MB 1: If one bought a talis, etc. - Do not object that on new clothes one needs to bless when he _buys_ the clothing, so why then did the Shulhan Aruch write "and put tzitzis on it"? Our answer is that only when one buys a garment which is fitting to wear as it is, then he blesses immediately, but if he bought fabric in order to make clothing from it, then he should not say this blessing even after it is ready, but only when he puts it on [for the first time]. This is true because we require a distinct, well-defined time [of event or action] - either the time of purchase or that of first wearing [vs. when he finishes preparing a garment, which is the end of a process spread over a period of time, but is not itself an action]. Here, the talis is not fit to wear immediately because he still must put tzitzis on it, so he cannot say this blessing on it at the time of purchase. In order to comply also with the opinion of those who say that one should bless "Who has kept us alive" when he does a mitzvah for the first time, he should bless when he attaches the tzitzis and not wait until he first puts it on.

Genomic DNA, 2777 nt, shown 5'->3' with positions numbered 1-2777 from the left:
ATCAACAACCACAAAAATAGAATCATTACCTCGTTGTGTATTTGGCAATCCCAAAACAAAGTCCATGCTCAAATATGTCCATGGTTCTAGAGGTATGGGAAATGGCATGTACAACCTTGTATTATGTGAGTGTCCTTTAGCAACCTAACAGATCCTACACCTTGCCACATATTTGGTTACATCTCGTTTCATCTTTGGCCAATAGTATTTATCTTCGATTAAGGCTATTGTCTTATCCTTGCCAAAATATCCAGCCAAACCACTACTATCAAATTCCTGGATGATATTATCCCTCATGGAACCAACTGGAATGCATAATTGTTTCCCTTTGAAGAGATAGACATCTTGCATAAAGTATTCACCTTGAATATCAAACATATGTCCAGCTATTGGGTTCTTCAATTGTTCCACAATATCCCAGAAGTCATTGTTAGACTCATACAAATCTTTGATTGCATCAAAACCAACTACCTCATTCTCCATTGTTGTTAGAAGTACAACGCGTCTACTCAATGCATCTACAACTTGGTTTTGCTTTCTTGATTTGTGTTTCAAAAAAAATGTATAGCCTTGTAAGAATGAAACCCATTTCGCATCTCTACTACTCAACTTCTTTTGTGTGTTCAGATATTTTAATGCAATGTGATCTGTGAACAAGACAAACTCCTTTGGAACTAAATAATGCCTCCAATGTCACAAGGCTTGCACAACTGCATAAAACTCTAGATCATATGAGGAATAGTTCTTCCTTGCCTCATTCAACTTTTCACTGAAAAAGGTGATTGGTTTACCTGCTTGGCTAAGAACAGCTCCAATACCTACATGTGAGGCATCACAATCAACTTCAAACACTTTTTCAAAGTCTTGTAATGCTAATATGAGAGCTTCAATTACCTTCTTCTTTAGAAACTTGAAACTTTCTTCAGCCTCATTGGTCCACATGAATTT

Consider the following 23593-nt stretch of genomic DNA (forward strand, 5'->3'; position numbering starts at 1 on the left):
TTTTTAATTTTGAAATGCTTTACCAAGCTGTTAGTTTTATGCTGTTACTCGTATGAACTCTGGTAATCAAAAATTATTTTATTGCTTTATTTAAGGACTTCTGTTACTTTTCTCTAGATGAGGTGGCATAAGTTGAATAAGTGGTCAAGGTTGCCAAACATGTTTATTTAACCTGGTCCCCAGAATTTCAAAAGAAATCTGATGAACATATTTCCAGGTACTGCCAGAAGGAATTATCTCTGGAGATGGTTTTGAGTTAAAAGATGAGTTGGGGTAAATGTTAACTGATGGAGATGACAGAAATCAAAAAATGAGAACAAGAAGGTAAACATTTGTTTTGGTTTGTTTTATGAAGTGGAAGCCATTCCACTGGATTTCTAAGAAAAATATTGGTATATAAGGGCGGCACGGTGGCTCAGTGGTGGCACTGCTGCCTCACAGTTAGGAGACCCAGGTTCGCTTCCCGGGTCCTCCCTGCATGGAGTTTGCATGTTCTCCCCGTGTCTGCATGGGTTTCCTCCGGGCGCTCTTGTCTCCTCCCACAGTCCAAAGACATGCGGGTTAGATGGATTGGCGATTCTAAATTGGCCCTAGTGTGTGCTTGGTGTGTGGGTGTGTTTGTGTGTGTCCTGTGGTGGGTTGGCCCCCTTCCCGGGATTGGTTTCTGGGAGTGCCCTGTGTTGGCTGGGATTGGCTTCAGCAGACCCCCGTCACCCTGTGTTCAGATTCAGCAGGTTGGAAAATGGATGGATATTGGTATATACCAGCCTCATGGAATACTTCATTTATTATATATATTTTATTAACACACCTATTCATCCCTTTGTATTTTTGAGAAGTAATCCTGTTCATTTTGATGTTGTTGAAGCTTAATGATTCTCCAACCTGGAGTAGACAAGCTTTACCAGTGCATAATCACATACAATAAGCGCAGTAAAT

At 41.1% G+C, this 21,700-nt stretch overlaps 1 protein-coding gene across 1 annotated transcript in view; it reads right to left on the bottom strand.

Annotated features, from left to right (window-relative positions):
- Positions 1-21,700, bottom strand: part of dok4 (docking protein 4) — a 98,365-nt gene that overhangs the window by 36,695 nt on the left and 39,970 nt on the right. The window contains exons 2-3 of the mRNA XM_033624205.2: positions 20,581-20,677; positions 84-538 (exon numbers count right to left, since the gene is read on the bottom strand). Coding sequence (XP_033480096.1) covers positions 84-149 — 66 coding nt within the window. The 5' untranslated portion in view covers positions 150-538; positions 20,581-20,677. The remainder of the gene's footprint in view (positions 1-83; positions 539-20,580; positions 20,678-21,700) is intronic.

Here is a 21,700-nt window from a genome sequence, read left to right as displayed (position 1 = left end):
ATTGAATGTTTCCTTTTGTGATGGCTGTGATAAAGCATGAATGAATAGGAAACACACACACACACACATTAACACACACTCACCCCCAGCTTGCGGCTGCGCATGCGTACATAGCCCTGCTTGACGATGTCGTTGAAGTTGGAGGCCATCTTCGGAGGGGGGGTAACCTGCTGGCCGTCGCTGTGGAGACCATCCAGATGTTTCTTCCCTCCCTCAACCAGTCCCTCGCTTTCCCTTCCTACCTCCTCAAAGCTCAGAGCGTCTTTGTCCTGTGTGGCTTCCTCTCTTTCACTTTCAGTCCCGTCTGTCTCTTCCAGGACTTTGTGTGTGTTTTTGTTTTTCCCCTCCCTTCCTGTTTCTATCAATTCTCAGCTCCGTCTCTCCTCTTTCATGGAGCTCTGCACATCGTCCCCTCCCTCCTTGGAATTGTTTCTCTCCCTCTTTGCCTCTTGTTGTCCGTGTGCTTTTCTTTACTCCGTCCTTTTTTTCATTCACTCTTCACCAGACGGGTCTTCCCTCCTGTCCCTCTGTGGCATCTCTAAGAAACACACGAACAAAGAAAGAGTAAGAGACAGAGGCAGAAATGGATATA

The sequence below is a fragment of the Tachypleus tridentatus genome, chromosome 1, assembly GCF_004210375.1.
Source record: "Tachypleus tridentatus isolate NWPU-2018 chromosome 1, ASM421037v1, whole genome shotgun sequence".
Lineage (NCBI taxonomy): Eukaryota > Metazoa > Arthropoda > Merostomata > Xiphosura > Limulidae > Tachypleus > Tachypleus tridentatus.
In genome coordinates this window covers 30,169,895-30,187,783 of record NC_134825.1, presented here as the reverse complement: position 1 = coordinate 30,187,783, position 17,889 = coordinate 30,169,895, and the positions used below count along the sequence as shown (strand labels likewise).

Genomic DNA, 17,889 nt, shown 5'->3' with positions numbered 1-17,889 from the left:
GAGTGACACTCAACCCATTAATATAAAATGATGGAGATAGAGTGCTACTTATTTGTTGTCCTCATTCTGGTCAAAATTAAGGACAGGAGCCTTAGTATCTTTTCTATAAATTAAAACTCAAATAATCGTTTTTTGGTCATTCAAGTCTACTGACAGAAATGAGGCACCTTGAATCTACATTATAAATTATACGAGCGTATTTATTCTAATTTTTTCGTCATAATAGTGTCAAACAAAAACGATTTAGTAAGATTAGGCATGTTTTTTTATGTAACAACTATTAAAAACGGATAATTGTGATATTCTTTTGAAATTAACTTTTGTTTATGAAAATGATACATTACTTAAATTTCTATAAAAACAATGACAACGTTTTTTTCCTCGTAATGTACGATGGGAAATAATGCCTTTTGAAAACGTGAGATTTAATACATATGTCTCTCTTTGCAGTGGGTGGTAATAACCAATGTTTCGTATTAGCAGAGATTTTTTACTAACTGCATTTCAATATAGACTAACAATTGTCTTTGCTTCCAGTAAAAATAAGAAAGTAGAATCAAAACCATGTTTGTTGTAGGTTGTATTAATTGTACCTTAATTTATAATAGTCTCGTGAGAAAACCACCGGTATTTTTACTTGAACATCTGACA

MB 2: As the talis is not inferior, etc. - But he does not bless "Who has kept us alive" on the mitzvah [alone, but only because it is also a new garment], as this mitzvah does not come at designated times [vs. a mitzvah like blowing the shofar, which on the one hand is not performed frequently and on the other, is performed at a designated time (Rosh HaShanah) so that it makes sense to say this blessing, which ends "who has brought us to this time"]. Thus, if one put tzitzis on a garment which he already had, even if it never previously had tzitzis, he does not bless "Who has kept us alive" [as it is not a new garment]. This is also the law if he made tfilin [phylactories] for himself, he does not bless "Who has kept us alive" [as we do not say this blessing on the mitzvah alone]. And see in the Biur Halacha.
MB 3: When he wraps himself in it for the first time - First he blesses to "[Who has commanded us] to enwrap in tzitzis" and then "Who has kept us alive".